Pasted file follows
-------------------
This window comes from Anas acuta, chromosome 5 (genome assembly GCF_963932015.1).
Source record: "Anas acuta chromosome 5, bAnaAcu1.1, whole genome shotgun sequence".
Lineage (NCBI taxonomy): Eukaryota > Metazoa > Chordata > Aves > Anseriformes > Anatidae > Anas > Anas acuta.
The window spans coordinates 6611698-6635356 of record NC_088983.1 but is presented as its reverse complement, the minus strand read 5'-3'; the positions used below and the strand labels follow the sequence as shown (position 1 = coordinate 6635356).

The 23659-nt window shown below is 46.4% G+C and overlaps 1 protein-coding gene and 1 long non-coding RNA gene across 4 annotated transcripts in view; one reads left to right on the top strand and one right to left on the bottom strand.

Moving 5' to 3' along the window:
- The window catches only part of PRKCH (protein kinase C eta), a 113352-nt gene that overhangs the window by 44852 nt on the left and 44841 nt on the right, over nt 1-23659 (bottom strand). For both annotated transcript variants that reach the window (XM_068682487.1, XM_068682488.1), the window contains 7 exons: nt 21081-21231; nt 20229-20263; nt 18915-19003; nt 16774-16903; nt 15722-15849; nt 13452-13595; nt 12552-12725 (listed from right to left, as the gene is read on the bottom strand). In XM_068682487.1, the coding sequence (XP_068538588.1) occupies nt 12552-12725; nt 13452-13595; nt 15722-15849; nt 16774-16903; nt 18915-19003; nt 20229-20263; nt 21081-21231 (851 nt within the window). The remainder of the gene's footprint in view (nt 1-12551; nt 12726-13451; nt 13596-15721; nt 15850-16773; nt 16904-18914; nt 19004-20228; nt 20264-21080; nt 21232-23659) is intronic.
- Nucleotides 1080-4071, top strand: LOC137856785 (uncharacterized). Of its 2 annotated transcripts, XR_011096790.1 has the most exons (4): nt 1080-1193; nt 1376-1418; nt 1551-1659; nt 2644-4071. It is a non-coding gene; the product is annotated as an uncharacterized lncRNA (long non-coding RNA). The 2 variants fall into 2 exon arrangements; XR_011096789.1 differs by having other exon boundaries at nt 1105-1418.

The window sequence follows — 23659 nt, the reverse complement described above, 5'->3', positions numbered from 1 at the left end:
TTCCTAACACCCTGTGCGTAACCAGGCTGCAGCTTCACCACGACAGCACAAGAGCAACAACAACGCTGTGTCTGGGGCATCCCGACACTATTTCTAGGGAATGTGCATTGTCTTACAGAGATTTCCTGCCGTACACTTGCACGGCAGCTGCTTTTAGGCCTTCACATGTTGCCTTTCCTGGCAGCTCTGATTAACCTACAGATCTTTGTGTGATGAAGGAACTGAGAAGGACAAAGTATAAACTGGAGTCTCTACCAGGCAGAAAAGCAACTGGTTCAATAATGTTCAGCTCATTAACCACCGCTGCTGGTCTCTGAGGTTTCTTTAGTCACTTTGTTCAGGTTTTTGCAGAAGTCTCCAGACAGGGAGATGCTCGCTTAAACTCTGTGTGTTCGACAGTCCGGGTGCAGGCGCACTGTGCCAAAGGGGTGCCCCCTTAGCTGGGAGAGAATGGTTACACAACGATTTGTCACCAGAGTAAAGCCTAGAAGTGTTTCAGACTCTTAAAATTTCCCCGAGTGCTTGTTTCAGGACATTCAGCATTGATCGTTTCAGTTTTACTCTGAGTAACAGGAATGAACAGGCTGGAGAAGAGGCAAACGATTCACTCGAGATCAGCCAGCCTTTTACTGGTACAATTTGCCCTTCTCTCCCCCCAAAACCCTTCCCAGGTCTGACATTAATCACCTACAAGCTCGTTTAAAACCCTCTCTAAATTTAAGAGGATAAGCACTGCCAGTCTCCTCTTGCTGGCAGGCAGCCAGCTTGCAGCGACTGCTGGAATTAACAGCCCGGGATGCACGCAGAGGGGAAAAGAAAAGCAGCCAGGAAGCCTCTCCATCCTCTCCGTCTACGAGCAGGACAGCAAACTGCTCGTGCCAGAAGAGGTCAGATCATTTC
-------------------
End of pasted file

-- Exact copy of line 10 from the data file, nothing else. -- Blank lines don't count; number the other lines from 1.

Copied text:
TTCCTAACACCCTGTGCGTAACCAGGCTGCAGCTTCACCACGACAGCACAAGAGCAACAACAACGCTGTGTCTGGGGCATCCCGACACTATTTCTAGGGAATGTGCATTGTCTTACAGAGATTTCCTGCCGTACACTTGCACGGCAGCTGCTTTTAGGCCTTCACATGTTGCCTTTCCTGGCAGCTCTGATTAACCTACAGATCTTTGTGTGATGAAGGAACTGAGAAGGACAAAGTATAAACTGGAGTCTCTACCAGGCAGAAAAGCAACTGGTTCAATAATGTTCAGCTCATTAACCACCGCTGCTGGTCTCTGAGGTTTCTTTAGTCACTTTGTTCAGGTTTTTGCAGAAGTCTCCAGACAGGGAGATGCTCGCTTAAACTCTGTGTGTTCGACAGTCCGGGTGCAGGCGCACTGTGCCAAAGGGGTGCCCCCTTAGCTGGGAGAGAATGGTTACACAACGATTTGTCACCAGAGTAAAGCCTAGAAGTGTTTCAGACTCTTAAAATTTCCCCGAGTGCTTGTTTCAGGACATTCAGCATTGATCGTTTCAGTTTTACTCTGAGTAACAGGAATGAACAGGCTGGAGAAGAGGCAAACGATTCACTCGAGATCAGCCAGCCTTTTACTGGTACAATTTGCCCTTCTCTCCCCCCAAAACCCTTCCCAGGTCTGACATTAATCACCTACAAGCTCGTTTAAAACCCTCTCTAAATTTAAGAGGATAAGCACTGCCAGTCTCCTCTTGCTGGCAGGCAGCCAGCTTGCAGCGACTGCTGGAATTAACAGCCCGGGATGCACGCAGAGGGGAAAAGAAAAGCAGCCAGGAAGCCTCTCCATCCTCTCCGTCTACGAGCAGGACAGCAAACTGCTCGTGCCAGAAGAGGTCAGATCATTTC